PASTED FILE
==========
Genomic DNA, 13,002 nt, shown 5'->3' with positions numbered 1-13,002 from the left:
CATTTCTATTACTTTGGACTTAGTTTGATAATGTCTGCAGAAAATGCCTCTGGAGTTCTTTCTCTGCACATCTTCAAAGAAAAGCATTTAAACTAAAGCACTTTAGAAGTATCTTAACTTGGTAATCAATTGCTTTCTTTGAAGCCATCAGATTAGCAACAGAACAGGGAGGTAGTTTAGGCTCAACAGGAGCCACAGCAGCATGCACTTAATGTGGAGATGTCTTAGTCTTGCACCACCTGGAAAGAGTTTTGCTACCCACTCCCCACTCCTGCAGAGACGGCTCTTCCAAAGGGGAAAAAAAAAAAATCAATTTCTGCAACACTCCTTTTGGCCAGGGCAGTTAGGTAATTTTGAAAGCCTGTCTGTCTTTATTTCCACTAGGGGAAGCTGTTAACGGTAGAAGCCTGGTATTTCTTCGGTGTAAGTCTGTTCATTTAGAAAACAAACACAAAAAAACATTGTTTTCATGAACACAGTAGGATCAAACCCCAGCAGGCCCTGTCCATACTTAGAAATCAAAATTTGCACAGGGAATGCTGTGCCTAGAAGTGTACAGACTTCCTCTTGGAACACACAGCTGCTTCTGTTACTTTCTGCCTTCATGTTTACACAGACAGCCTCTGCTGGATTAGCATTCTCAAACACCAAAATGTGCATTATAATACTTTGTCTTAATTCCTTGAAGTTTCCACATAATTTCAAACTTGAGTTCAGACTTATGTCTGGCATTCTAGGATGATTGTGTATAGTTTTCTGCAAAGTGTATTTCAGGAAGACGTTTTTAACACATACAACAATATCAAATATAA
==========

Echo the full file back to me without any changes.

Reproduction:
Genomic DNA, 13,002 nt, shown 5'->3' with positions numbered 1-13,002 from the left:
CATTTCTATTACTTTGGACTTAGTTTGATAATGTCTGCAGAAAATGCCTCTGGAGTTCTTTCTCTGCACATCTTCAAAGAAAAGCATTTAAACTAAAGCACTTTAGAAGTATCTTAACTTGGTAATCAATTGCTTTCTTTGAAGCCATCAGATTAGCAACAGAACAGGGAGGTAGTTTAGGCTCAACAGGAGCCACAGCAGCATGCACTTAATGTGGAGATGTCTTAGTCTTGCACCACCTGGAAAGAGTTTTGCTACCCACTCCCCACTCCTGCAGAGACGGCTCTTCCAAAGGGGAAAAAAAAAAAATCAATTTCTGCAACACTCCTTTTGGCCAGGGCAGTTAGGTAATTTTGAAAGCCTGTCTGTCTTTATTTCCACTAGGGGAAGCTGTTAACGGTAGAAGCCTGGTATTTCTTCGGTGTAAGTCTGTTCATTTAGAAAACAAACACAAAAAAACATTGTTTTCATGAACACAGTAGGATCAAACCCCAGCAGGCCCTGTCCATACTTAGAAATCAAAATTTGCACAGGGAATGCTGTGCCTAGAAGTGTACAGACTTCCTCTTGGAACACACAGCTGCTTCTGTTACTTTCTGCCTTCATGTTTACACAGACAGCCTCTGCTGGATTAGCATTCTCAAACACCAAAATGTGCATTATAATACTTTGTCTTAATTCCTTGAAGTTTCCACATAATTTCAAACTTGAGTTCAGACTTATGTCTGGCATTCTAGGATGATTGTGTATAGTTTTCTGCAAAGTGTATTTCAGGAAGACGTTTTTAACACATACAACAATATCAAATATAA